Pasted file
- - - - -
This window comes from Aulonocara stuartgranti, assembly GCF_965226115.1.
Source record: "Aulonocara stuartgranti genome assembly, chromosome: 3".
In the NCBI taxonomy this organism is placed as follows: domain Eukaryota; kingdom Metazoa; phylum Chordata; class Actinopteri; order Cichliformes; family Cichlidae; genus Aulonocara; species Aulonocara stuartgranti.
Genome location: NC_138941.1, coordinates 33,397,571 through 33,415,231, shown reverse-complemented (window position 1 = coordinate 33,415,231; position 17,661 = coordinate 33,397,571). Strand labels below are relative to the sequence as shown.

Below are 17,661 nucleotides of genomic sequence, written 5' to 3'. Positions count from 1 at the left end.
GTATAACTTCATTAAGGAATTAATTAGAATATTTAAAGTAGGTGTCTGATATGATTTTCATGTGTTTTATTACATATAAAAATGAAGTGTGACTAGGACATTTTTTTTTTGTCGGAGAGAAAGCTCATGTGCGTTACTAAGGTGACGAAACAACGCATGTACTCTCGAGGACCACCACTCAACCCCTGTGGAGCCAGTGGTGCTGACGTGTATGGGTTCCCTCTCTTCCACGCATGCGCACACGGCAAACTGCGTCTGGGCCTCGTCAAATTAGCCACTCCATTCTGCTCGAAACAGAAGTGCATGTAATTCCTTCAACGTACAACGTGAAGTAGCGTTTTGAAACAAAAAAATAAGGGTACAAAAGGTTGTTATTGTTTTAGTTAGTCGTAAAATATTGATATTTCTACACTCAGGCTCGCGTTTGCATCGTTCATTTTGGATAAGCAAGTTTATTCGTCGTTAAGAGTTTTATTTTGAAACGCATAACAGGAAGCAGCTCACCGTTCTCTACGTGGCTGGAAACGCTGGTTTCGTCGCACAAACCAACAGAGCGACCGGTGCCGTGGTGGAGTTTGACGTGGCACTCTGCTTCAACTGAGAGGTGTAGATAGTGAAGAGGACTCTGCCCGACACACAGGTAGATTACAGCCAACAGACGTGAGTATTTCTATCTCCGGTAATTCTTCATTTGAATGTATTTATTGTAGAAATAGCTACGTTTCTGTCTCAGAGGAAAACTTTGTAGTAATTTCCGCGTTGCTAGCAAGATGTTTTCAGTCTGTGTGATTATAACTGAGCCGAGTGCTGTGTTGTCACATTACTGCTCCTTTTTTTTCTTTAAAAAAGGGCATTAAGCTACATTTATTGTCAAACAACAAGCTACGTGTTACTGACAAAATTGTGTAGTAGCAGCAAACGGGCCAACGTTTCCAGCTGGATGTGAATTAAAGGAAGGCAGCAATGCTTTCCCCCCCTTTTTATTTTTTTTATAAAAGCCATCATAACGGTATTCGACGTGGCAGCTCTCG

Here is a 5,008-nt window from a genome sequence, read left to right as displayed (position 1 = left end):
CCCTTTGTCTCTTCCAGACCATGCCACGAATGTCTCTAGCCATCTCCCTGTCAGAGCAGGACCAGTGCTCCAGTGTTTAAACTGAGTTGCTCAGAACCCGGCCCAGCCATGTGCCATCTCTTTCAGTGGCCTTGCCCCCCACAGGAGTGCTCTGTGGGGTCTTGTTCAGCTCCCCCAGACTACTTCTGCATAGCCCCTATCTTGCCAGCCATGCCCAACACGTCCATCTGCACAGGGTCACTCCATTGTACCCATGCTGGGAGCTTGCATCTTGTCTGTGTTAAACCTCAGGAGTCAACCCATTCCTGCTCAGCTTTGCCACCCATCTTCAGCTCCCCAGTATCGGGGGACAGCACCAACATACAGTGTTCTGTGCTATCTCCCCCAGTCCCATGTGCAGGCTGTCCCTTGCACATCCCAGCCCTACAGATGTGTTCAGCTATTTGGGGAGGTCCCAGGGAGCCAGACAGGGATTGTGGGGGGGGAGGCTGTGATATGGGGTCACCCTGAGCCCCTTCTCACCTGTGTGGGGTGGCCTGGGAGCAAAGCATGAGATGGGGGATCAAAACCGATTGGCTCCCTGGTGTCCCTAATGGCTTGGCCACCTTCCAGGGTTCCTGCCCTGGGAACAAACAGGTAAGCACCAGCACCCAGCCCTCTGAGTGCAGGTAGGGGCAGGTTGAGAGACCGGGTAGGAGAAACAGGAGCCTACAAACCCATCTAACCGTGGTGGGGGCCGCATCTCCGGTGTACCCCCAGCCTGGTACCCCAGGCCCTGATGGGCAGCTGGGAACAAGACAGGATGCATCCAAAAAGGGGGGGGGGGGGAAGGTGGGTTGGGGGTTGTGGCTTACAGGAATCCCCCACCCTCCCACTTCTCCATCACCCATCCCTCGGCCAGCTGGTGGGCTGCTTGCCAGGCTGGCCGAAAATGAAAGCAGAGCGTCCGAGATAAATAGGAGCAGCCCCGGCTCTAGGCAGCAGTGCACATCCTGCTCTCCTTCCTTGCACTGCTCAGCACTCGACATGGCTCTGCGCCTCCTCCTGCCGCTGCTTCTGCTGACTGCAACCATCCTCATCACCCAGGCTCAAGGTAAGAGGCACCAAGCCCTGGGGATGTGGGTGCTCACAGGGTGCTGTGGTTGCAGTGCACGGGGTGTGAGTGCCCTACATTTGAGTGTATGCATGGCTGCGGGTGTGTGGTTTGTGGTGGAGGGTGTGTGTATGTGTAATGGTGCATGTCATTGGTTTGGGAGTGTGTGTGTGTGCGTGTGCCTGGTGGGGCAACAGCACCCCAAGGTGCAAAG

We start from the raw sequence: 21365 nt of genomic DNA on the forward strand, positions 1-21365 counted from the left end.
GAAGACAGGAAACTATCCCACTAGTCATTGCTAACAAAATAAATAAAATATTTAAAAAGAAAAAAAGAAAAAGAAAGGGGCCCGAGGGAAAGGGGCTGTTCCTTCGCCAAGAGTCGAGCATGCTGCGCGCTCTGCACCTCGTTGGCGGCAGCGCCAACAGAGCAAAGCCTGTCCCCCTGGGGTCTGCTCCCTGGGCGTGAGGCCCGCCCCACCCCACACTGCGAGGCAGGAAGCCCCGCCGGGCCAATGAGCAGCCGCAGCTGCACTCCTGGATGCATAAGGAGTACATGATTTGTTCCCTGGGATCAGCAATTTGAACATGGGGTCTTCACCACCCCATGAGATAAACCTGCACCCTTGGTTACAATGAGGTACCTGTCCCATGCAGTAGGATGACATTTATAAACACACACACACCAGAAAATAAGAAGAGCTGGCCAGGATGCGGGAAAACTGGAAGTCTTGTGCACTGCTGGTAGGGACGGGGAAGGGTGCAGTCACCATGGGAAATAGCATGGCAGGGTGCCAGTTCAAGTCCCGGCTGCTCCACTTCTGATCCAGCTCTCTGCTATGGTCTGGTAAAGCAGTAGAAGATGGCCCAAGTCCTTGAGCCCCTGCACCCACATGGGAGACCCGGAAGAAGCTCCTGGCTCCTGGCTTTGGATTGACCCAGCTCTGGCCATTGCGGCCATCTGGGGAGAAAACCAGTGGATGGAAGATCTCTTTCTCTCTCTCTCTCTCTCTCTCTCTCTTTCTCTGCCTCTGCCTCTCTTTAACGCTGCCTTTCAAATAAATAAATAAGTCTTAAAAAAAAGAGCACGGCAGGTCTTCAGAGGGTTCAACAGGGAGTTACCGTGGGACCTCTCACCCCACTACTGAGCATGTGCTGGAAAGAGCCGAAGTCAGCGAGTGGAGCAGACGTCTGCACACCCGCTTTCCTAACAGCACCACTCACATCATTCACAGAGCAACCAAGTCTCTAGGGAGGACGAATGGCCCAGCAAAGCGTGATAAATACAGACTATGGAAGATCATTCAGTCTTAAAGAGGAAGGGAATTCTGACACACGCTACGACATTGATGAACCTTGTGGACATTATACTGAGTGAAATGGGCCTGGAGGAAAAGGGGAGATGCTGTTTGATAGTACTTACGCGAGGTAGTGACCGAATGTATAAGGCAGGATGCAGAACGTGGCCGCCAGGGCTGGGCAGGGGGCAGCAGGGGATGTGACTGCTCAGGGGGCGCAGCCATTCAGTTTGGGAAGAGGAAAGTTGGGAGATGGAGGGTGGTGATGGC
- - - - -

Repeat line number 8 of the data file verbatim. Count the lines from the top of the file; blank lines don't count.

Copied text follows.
CCCTTTGTCTCTTCCAGACCATGCCACGAATGTCTCTAGCCATCTCCCTGTCAGAGCAGGACCAGTGCTCCAGTGTTTAAACTGAGTTGCTCAGAACCCGGCCCAGCCATGTGCCATCTCTTTCAGTGGCCTTGCCCCCCACAGGAGTGCTCTGTGGGGTCTTGTTCAGCTCCCCCAGACTACTTCTGCATAGCCCCTATCTTGCCAGCCATGCCCAACACGTCCATCTGCACAGGGTCACTCCATTGTACCCATGCTGGGAGCTTGCATCTTGTCTGTGTTAAACCTCAGGAGTCAACCCATTCCTGCTCAGCTTTGCCACCCATCTTCAGCTCCCCAGTATCGGGGGACAGCACCAACATACAGTGTTCTGTGCTATCTCCCCCAGTCCCATGTGCAGGCTGTCCCTTGCACATCCCAGCCCTACAGATGTGTTCAGCTATTTGGGGAGGTCCCAGGGAGCCAGACAGGGATTGTGGGGGGGGAGGCTGTGATATGGGGTCACCCTGAGCCCCTTCTCACCTGTGTGGGGTGGCCTGGGAGCAAAGCATGAGATGGGGGATCAAAACCGATTGGCTCCCTGGTGTCCCTAATGGCTTGGCCACCTTCCAGGGTTCCTGCCCTGGGAACAAACAGGTAAGCACCAGCACCCAGCCCTCTGAGTGCAGGTAGGGGCAGGTTGAGAGACCGGGTAGGAGAAACAGGAGCCTACAAACCCATCTAACCGTGGTGGGGGCCGCATCTCCGGTGTACCCCCAGCCTGGTACCCCAGGCCCTGATGGGCAGCTGGGAACAAGACAGGATGCATCCAAAAAGGGGGGGGGGGGGAAGGTGGGTTGGGGGTTGTGGCTTACAGGAATCCCCCACCCTCCCACTTCTCCATCACCCATCCCTCGGCCAGCTGGTGGGCTGCTTGCCAGGCTGGCCGAAAATGAAAGCAGAGCGTCCGAGATAAATAGGAGCAGCCCCGGCTCTAGGCAGCAGTGCACATCCTGCTCTCCTTCCTTGCACTGCTCAGCACTCGACATGGCTCTGCGCCTCCTCCTGCCGCTGCTTCTGCTGACTGCAACCATCCTCATCACCCAGGCTCAAGGTAAGAGGCACCAAGCCCTGGGGATGTGGGTGCTCACAGGGTGCTGTGGTTGCAGTGCACGGGGTGTGAGTGCCCTACATTTGAGTGTATGCATGGCTGCGGGTGTGTGGTTTGTGGTGGAGGGTGTGTGTATGTGTAATGGTGCATGTCATTGGTTTGGGAGTGTGTGTGTGTGCGTGTGCCTGGTGGGGCAACAGCACCCCAAGGTGCAAAG